The Maine-Anjou breed originated in the northwestern part of France. This area is excellent for beef production as it has both grassland and tillable land.
At the beginning of the 19th century, the cattle in this region were large, well-muscled animals with light red coats spotted with white. These cattle were known as the Mancelle breed. In addition to their size and muscling, the Mancelle has a reputation for their easy fattening. Laclere-Thouin, an agriculturist, wrote in 1843 that on the community pastures of the Auge Valley, the Mancelle "were the last to be put onto the grass, but were the first to be picked out to go to the markets in the capital city".
In 1839 the Count de Falloux, a landowner, imported Durham cattle from England and crossed them with the Mancelle. The cross was extremely successful, and by 1850, Durham-Mancelle animals were winning championships at the French agricultural fairs. In 1908, the Society of Durham-Mancelle Breeders was formed at Chateau-Gontier in the Mayenne district. In 1909, the name was changed to the Society of Maine-Anjou Cattle Breeders, taking the name from the Maine and Anjou River valleys.
The Society has worked steadily for the improvement of the breed. Breeders of the cattle were mostly small farmers whose goal was to maximize income from their small area of land. For this reason, the Maine-Anjou evolved as a dual-purpose breed, with the cows used for milk production and the bull calves fed for market. It is still common on many farms to find Maine-Anjou cattle being milked. In many herds, half the cows are milked and the other half raise two calves each.
The Maine-Anjou is one of the larger breeds developed in France, with mature bulls weighing from 2,200 to 3,100 pounds on the average. Mature cows will range from 1,500 to 1,900. The coloring is very dark red with white markings on the head, belly, rear legs and tail. White on other parts of the body is also common.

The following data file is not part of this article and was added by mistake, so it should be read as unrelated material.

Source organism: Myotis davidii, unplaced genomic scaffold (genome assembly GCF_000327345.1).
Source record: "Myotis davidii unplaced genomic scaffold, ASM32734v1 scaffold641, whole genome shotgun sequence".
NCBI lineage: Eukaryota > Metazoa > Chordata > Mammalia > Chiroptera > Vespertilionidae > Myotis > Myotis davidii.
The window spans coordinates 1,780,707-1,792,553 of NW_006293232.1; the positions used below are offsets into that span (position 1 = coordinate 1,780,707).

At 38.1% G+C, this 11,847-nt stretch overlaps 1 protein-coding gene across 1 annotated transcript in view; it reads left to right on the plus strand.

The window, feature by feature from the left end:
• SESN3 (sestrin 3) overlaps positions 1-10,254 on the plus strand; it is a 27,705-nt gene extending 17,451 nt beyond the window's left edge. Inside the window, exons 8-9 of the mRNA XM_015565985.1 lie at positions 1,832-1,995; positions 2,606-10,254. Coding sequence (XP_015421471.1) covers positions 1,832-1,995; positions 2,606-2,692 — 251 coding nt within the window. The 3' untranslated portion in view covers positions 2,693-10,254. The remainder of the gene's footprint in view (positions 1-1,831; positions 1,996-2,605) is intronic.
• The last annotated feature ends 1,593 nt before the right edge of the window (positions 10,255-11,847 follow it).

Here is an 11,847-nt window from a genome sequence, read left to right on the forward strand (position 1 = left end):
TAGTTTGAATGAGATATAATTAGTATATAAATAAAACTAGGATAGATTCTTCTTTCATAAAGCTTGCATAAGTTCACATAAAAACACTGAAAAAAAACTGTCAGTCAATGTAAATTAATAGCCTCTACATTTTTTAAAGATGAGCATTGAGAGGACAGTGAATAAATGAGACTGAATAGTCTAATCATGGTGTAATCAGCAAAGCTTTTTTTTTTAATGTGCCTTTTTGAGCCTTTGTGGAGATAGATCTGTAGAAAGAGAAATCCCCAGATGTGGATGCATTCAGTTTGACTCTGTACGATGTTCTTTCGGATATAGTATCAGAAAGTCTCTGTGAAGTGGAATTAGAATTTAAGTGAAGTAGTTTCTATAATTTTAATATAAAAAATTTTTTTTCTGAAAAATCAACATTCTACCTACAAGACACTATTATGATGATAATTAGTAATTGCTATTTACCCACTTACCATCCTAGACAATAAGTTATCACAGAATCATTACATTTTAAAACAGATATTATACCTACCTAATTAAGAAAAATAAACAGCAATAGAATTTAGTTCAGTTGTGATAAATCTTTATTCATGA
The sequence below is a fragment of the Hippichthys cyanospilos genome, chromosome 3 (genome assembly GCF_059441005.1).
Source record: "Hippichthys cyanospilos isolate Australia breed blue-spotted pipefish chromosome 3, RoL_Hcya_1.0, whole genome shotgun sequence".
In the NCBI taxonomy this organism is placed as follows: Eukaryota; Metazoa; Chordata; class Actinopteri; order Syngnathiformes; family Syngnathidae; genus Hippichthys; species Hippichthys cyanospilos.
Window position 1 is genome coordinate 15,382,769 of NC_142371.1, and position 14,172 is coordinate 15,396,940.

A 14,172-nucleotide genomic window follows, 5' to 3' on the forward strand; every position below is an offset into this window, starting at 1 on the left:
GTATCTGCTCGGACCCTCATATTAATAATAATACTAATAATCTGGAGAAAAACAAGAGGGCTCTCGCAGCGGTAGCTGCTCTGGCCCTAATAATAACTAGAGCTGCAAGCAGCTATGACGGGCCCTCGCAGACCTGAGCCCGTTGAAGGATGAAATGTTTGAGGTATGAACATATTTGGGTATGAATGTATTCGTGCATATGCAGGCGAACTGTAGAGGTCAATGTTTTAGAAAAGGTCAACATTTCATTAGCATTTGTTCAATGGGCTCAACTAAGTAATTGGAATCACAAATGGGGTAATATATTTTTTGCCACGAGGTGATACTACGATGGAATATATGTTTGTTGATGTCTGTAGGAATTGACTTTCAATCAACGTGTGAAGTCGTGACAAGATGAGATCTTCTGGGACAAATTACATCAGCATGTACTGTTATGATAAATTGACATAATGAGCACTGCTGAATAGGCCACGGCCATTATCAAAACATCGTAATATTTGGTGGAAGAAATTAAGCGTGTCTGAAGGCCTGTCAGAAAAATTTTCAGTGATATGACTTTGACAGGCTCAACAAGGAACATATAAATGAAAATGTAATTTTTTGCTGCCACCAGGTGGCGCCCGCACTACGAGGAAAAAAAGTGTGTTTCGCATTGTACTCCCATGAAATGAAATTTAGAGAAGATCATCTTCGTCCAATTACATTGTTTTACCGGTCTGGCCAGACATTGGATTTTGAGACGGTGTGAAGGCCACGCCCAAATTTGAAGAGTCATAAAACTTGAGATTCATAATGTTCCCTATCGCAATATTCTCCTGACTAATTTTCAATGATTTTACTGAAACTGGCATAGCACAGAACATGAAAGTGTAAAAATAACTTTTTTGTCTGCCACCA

The first Maine-Anjou imported into North America came to Canada in 1969. These cattle were then introduced to the United States through artificial insemination.
The Maine-Anjou Society, Inc. was incorporated in Nebraska in 1969, and included both American and Canadian members. In 1971, the name was changed to the International Maine-Anjou Association and headquarters were set up in the Livestock Exchange Building in Kansas City, Mo. In 1976, the name was changed to the American Maine-Anjou Association. In 2001, the American Maine-Anjou Association purchased a building in Platte City, Mo. as its headquarters.
Modern day Maine-Anjou are more solid in color pattern than their ancestors with a large percentage of registered American Maine-Anjou cattle being black in color. The Maine-Anjou breed excels in performance/feed efficiency, disposition and superb carcass traits. Dominance of feeding trials coupled with favorable returns on dollars invested have made Maine-Anjou cattle a feedlot manager's dream.